E-commerce sector is here to stay and would be one of the pillars of the Indian economy in the near future.
Businesses can thrive and grow only in a tax conducive environment and it is obvious that the above issues cannot continue forever and would need resolution sooner than later. While the e-commerce sector is eagerly looking forward to the upcoming budget to address the concerns and act as a business catalyst for the sector, the Goods & Services Tax (GST) which has replaced the indirect tax regime could hold the key to unlock the issues faced by the e-commerce sector.
Standardization of Taxes & Pricing: Under the present tax structure, different states impose different VAT rates on the same goods. For example, Karnataka has a tax rate of 5% on mobile phones, whereas Maharashtra has 13.5%. Online marketplaces list sellers who need to charge lower taxes thus making the product cheaper than local retail prices. The e-tailers often enter exclusive tie-ups to take advantage of tax arbitrage. Post GST, there will be standard tax rates for each product and tax arbitrage will not be possible, bringing e-tailers and offline sellers to the same level in terms of costing and pricing.
Ecommerce & Working Capital: Under GST, online marketplaces will have to deduct 2% tax per transaction while making payments to sellers listed on their portal. This Tax Collected at Source (“TCS”) will be handed over as collection towards GST to the government. This rule, however, does not apply to offline retailers. With TCS, capital will be locked away for periods between 20-50 days depending on the transaction date. The significant impact on the cash flow will force smaller firms to seek additional working capital or ignore the e-commerce marketplace altogether, as it may not offer envisaged convenience and benefits.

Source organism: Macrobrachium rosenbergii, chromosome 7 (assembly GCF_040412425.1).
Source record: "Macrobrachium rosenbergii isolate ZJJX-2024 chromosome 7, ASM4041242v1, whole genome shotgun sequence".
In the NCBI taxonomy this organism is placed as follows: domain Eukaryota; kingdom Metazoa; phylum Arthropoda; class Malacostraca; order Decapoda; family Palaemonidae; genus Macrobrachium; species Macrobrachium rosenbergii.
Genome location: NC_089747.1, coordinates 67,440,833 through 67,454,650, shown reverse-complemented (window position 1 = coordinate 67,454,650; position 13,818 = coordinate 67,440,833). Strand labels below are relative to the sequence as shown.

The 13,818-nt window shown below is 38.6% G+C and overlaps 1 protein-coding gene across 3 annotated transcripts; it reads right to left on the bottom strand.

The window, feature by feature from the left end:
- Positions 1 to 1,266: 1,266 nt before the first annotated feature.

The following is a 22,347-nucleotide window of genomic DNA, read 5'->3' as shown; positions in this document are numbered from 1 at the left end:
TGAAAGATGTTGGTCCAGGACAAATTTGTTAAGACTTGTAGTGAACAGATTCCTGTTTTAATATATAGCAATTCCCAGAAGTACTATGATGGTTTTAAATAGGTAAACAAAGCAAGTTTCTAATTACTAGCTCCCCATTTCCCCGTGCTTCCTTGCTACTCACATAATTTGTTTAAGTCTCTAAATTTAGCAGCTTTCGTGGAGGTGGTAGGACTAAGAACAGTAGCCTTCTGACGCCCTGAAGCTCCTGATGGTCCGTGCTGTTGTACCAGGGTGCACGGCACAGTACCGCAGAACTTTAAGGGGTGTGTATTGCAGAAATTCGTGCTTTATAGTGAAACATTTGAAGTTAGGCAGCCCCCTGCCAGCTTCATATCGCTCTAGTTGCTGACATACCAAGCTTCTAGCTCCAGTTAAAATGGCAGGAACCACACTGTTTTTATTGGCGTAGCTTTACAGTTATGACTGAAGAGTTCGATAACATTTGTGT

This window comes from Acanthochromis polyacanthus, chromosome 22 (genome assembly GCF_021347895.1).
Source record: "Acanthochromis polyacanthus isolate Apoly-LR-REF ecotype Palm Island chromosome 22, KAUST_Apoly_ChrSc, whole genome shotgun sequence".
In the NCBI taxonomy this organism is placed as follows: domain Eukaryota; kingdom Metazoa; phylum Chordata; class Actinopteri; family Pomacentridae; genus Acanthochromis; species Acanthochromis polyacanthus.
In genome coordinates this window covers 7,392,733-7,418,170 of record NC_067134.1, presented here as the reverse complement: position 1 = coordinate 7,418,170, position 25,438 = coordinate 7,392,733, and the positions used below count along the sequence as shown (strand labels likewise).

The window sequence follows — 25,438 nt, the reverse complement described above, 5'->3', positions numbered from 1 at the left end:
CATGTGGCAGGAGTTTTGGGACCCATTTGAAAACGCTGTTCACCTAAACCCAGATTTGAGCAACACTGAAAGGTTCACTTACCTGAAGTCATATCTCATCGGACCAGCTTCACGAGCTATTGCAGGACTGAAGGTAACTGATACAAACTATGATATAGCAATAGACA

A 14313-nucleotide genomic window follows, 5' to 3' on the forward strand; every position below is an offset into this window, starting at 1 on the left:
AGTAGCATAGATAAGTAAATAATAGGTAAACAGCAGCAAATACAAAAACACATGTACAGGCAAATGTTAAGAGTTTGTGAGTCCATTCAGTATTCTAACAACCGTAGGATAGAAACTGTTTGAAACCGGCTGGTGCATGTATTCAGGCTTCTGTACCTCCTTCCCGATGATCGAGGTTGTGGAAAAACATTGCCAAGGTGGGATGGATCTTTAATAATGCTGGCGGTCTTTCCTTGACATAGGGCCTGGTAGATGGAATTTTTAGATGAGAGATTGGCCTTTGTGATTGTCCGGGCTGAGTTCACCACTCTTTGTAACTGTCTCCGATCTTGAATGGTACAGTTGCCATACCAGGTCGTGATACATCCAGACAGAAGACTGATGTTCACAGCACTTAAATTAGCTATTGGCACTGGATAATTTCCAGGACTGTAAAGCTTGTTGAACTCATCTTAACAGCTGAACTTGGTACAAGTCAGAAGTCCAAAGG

Mandatory Registration: While GST registration in the normal case is mandatory where turnover is Rs. 20 lakh or more if a trader wishes to sell through online portals he needs to get registered irrespective of turnover. Merchants without proper registration will be forced to move out of the online system. Now, all sellers will be required to be registered and charge taxes at standard rates creating a level playing ground for all online sellers in terms of product pricing.
- Additional Liability on refund & cancellation of orders: Majority of the products sold online carry a return date of 30 days which translates to about 15 - 20 million transactions per month and the returns and refunds for these have to be done with utmost care. The returns are required to be filed monthly now by both parties and refund adjustment will need special attention affecting tax liability.
There are several other issues which may be faced by Ecommerce such as adjustment of profit so not to fall under the net of anti-profiteering..
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